Carlos Ghosn says Nissan and Renault will grow closer as Nissan gets stronger.
Renault last year bought 37 percent of Nissan and sent Ghosn and several other executives to Japan to lead Nissan's turnaround. The two companies have not merged but Ghosn, Nissan's president, says a deeper alliance is inevitable.
Ghosn spoke with Automotive News Europe reporter Stephane Farhi.
Today, Renault and Nissan are two distinct companies. How will the relationship evolve in the future?
The present organization appears to be the best one to produce synergies. But it may not be the best one forever.
Today, people from Renault and Nissan are focused on the Nissan Recovery Plan. The day that we are sure of its success we will need to have a vision for the future of the alliance.
Eventually, will there be a Renault-Nissan group?
I think so, yes. We must have very distinct brand identities, but we also must have a cooperative and interdependent approach to face an increasingly global market and fierce competition.
In western Europe, Renault and Nissan are clearly in the process of merging manufacturing, purchasing, marketing and sales organizations. Is this a laboratory for the future?
It's a laboratory because Europe is a common market for both companies. Nissan is present in the USA where Renault is not, and Nissan is in Japan and Asia where Renault has only a small presence. Nissan is strong in the Middle East, while Renault is the dominant brand in North Africa and South America.
Will Nissan merge manufacturing operations with Renault in Europe sooner than planned?
It's a natural evolution. We have started to talk about common platforms. Today we have none; in 2010 we'll have 10. Most Renault and Nissan products will be based on those 10 platforms.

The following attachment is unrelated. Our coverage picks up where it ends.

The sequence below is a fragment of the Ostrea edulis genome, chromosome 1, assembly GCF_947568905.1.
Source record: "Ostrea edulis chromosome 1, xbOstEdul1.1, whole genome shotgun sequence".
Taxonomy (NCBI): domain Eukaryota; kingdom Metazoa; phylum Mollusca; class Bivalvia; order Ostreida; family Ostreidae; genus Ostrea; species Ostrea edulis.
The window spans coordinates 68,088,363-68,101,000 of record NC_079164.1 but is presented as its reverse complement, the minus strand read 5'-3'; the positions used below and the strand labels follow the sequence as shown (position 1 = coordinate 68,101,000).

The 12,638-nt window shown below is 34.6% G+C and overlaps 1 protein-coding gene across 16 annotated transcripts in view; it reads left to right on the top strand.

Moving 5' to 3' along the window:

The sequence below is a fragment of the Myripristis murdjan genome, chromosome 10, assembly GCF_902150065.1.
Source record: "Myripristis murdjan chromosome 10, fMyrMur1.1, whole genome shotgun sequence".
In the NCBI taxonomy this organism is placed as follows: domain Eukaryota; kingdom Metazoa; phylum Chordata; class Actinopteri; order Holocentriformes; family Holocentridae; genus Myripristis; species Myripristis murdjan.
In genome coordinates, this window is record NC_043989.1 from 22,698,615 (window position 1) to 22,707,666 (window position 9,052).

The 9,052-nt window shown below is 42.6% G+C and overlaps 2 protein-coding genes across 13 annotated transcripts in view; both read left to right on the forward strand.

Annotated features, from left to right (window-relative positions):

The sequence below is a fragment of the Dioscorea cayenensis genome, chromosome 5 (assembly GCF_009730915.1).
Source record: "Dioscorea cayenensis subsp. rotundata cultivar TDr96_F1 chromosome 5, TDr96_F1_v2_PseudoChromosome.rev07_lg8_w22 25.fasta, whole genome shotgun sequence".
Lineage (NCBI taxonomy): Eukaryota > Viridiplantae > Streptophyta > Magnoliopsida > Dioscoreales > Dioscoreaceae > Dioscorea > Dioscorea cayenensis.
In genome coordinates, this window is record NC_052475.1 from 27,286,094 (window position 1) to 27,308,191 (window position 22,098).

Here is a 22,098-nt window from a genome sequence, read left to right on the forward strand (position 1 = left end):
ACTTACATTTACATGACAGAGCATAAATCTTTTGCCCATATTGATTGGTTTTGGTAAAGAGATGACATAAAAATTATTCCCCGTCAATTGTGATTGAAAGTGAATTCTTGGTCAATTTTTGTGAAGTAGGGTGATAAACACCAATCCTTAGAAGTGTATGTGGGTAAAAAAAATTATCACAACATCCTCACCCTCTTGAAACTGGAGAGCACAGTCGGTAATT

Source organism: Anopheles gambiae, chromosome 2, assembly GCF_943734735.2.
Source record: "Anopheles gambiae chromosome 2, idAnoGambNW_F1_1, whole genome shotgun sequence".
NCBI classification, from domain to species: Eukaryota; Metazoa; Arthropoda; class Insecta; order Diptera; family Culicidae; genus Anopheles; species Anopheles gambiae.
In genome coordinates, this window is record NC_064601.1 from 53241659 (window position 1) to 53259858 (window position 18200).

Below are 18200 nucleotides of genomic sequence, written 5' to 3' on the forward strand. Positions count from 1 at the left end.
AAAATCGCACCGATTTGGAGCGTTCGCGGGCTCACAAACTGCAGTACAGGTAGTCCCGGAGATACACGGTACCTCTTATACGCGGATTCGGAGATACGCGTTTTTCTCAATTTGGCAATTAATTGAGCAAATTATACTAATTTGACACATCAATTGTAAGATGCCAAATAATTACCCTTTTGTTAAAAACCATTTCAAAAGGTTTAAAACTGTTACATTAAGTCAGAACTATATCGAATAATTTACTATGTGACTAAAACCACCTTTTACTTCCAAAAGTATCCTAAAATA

When you say common platforms, you also mean common manufacturing. So all Nissan or Renault plants making vehicles based on the same platform will become common facilities gradually. We won't go any faster than we initially planned.
What car platform will be built at Nissan's plant in Sunderland, England? Sunderland currently builds models from three different platforms - the Micra, Almera and Primera. Will you build the next Micra in Sunderland?
Two questions have to be answered. In the case of the Micra, will the European Union allow subsidies? Second, is the euro-sterling exchange rate predictable?
Everything about the Sunderland plant itself is positive - productivity, work force skills, involvement of the management.
We are still evaluating the situation. We want the euro-sterling exchange rate to be stable. We are worried because we see the UK industrial base vanishing. A number of our suppliers are leaving the UK.
Are you you considering closing Sunderland?
No. The only question is where will we make the Micra. But later, when a second model must be renewed, the same question will arise again.
Are you worried by the decline in Nissan sales in Japan?
Production is stable in Japan, while our global production is rising, thanks to the US and European markets.
In Japan, Nissan sales from April to September decreased 9 percent compared with the same period in 1999. It's not surprising, but it's a poor result. I had modest expectations for the first half because we did not launch any new models.
Nissan's recovery in Japan is a top priority. In 2000 and 2001 we must fight to keep our market share. In 2002 we will launch a counter offensive thanks to new products, a more efficient cost structure, a reshaped dealer network and a new marketing policy. Nissan has lost ground in Japan for 26 years, from 35 percent [market share] to 17-18 percent now.
What market share are you targeting in Japan?
We have a target but I won't disclose it. In 2002, Nissan should regain market share in Japan.